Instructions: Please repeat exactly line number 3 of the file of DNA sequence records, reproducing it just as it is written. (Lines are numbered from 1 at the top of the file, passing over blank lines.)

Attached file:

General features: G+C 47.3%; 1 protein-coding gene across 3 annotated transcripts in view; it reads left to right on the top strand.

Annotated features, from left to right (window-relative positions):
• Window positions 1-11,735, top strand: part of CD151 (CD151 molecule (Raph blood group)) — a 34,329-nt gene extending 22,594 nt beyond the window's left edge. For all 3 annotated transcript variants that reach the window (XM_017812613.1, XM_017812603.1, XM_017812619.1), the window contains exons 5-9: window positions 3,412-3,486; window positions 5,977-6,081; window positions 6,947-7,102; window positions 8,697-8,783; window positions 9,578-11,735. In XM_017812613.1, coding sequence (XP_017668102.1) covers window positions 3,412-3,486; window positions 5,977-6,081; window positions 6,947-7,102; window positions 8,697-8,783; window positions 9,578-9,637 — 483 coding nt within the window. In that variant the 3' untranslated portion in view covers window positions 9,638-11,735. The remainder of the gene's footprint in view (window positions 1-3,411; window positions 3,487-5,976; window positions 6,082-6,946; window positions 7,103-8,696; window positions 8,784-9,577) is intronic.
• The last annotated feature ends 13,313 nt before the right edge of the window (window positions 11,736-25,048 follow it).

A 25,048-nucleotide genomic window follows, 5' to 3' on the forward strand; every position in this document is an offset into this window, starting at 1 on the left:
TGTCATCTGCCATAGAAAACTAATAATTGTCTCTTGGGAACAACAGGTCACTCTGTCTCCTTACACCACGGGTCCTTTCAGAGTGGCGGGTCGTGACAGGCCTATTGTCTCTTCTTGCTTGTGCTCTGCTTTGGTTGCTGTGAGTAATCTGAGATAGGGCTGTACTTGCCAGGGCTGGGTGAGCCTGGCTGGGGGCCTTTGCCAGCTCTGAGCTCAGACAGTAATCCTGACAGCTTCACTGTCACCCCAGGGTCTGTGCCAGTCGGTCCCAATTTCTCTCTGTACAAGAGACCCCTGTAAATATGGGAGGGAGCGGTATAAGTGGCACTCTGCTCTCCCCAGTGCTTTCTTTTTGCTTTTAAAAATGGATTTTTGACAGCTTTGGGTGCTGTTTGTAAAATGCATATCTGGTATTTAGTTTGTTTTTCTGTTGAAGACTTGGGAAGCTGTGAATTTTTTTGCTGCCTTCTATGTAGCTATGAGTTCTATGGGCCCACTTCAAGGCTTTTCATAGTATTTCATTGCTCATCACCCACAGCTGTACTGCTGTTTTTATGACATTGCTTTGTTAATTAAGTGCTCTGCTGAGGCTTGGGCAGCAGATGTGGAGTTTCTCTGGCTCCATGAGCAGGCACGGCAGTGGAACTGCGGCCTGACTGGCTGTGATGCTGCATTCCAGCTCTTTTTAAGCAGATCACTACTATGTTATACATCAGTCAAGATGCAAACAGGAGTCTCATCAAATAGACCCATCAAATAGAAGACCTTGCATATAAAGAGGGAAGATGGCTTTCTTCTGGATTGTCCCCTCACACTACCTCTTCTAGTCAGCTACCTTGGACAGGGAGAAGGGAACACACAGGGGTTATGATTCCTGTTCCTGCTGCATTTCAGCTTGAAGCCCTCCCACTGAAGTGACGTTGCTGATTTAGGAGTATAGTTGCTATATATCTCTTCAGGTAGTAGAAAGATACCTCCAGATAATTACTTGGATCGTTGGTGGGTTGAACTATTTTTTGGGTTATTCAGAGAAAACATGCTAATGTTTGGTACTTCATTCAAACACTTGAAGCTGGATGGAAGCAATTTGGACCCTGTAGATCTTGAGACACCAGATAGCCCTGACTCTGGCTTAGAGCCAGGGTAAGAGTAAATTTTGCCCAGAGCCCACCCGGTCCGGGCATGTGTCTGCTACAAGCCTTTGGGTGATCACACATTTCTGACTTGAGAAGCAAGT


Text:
• Window positions 1-11,735, top strand: part of CD151 (CD151 molecule (Raph blood group)) — a 34,329-nt gene extending 22,594 nt beyond the window's left edge. For all 3 annotated transcript variants that reach the window (XM_017812613.1, XM_017812603.1, XM_017812619.1), the window contains exons 5-9: window positions 3,412-3,486; window positions 5,977-6,081; window positions 6,947-7,102; window positions 8,697-8,783; window positions 9,578-11,735. In XM_017812613.1, coding sequence (XP_017668102.1) covers window positions 3,412-3,486; window positions 5,977-6,081; window positions 6,947-7,102; window positions 8,697-8,783; window positions 9,578-9,637 — 483 coding nt within the window. In that variant the 3' untranslated portion in view covers window positions 9,638-11,735. The remainder of the gene's footprint in view (window positions 1-3,411; window positions 3,487-5,976; window positions 6,082-6,946; window positions 7,103-8,696; window positions 8,784-9,577) is intronic.